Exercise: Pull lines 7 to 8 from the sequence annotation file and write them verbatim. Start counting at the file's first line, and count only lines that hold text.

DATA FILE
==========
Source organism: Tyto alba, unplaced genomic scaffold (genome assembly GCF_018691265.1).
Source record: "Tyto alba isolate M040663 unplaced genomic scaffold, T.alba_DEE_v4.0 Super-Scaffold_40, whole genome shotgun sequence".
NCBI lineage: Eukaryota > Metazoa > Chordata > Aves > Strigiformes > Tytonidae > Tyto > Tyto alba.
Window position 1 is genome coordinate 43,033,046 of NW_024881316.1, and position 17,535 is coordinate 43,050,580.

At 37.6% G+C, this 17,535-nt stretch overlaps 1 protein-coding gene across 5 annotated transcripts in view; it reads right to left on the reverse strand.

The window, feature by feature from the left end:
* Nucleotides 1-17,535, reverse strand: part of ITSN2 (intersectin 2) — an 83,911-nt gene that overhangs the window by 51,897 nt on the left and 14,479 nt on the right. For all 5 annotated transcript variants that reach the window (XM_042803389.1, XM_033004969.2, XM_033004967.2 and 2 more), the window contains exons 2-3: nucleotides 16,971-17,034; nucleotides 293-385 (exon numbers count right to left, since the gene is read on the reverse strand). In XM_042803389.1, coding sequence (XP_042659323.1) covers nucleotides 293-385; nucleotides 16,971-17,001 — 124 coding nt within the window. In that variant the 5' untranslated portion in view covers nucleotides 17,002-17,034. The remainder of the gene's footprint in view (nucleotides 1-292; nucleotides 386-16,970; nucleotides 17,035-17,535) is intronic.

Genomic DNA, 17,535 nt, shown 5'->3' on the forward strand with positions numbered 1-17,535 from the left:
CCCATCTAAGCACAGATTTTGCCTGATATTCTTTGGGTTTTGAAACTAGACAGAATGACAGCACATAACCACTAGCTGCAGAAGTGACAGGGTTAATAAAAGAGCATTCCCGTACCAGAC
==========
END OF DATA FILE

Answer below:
* Nucleotides 1-17,535, reverse strand: part of ITSN2 (intersectin 2) — an 83,911-nt gene that overhangs the window by 51,897 nt on the left and 14,479 nt on the right. For all 5 annotated transcript variants that reach the window (XM_042803389.1, XM_033004969.2, XM_033004967.2 and 2 more), the window contains exons 2-3: nucleotides 16,971-17,034; nucleotides 293-385 (exon numbers count right to left, since the gene is read on the reverse strand). In XM_042803389.1, coding sequence (XP_042659323.1) covers nucleotides 293-385; nucleotides 16,971-17,001 — 124 coding nt within the window. In that variant the 5' untranslated portion in view covers nucleotides 17,002-17,034. The remainder of the gene's footprint in view (nucleotides 1-292; nucleotides 386-16,970; nucleotides 17,035-17,535) is intronic.

Genomic DNA, 17,535 nt, shown 5'->3' on the forward strand with positions numbered 1-17,535 from the left: